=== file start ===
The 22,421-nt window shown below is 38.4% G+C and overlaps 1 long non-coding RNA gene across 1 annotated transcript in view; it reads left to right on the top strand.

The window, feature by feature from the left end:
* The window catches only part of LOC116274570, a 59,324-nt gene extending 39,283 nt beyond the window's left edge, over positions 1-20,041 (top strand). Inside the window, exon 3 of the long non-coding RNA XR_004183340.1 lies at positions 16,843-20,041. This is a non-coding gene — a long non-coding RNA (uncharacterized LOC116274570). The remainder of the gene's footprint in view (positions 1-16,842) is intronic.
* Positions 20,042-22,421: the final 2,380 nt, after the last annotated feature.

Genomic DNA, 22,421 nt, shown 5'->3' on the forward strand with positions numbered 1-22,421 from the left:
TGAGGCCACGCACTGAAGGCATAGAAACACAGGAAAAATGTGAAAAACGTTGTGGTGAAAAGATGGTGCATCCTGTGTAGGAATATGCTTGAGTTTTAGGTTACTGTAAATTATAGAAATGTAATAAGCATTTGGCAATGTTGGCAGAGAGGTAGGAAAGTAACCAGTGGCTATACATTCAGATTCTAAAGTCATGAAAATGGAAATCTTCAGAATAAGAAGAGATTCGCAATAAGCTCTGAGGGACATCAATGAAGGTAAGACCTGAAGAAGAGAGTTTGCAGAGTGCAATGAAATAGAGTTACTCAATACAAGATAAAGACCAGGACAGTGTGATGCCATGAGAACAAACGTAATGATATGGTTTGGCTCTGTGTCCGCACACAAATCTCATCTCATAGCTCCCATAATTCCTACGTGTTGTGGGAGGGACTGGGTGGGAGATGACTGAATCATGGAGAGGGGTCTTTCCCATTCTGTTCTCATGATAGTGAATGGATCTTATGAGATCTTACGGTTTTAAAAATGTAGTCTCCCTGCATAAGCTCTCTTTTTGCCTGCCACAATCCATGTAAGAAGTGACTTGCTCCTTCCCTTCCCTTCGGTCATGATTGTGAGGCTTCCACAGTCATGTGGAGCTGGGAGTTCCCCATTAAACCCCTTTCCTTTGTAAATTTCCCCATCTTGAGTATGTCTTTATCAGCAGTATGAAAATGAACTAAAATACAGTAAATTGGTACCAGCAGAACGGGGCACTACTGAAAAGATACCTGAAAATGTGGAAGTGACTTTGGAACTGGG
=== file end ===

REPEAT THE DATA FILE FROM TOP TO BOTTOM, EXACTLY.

The 22,421-nt window shown below is 38.4% G+C and overlaps 1 long non-coding RNA gene across 1 annotated transcript in view; it reads left to right on the top strand.

The window, feature by feature from the left end:
* The window catches only part of LOC116274570, a 59,324-nt gene extending 39,283 nt beyond the window's left edge, over positions 1-20,041 (top strand). Inside the window, exon 3 of the long non-coding RNA XR_004183340.1 lies at positions 16,843-20,041. This is a non-coding gene — a long non-coding RNA (uncharacterized LOC116274570). The remainder of the gene's footprint in view (positions 1-16,842) is intronic.
* Positions 20,042-22,421: the final 2,380 nt, after the last annotated feature.

Genomic DNA, 22,421 nt, shown 5'->3' on the forward strand with positions numbered 1-22,421 from the left:
TGAGGCCACGCACTGAAGGCATAGAAACACAGGAAAAATGTGAAAAACGTTGTGGTGAAAAGATGGTGCATCCTGTGTAGGAATATGCTTGAGTTTTAGGTTACTGTAAATTATAGAAATGTAATAAGCATTTGGCAATGTTGGCAGAGAGGTAGGAAAGTAACCAGTGGCTATACATTCAGATTCTAAAGTCATGAAAATGGAAATCTTCAGAATAAGAAGAGATTCGCAATAAGCTCTGAGGGACATCAATGAAGGTAAGACCTGAAGAAGAGAGTTTGCAGAGTGCAATGAAATAGAGTTACTCAATACAAGATAAAGACCAGGACAGTGTGATGCCATGAGAACAAACGTAATGATATGGTTTGGCTCTGTGTCCGCACACAAATCTCATCTCATAGCTCCCATAATTCCTACGTGTTGTGGGAGGGACTGGGTGGGAGATGACTGAATCATGGAGAGGGGTCTTTCCCATTCTGTTCTCATGATAGTGAATGGATCTTATGAGATCTTACGGTTTTAAAAATGTAGTCTCCCTGCATAAGCTCTCTTTTTGCCTGCCACAATCCATGTAAGAAGTGACTTGCTCCTTCCCTTCCCTTCGGTCATGATTGTGAGGCTTCCACAGTCATGTGGAGCTGGGAGTTCCCCATTAAACCCCTTTCCTTTGTAAATTTCCCCATCTTGAGTATGTCTTTATCAGCAGTATGAAAATGAACTAAAATACAGTAAATTGGTACCAGCAGAACGGGGCACTACTGAAAAGATACCTGAAAATGTGGAAGTGACTTTGGAACTGGG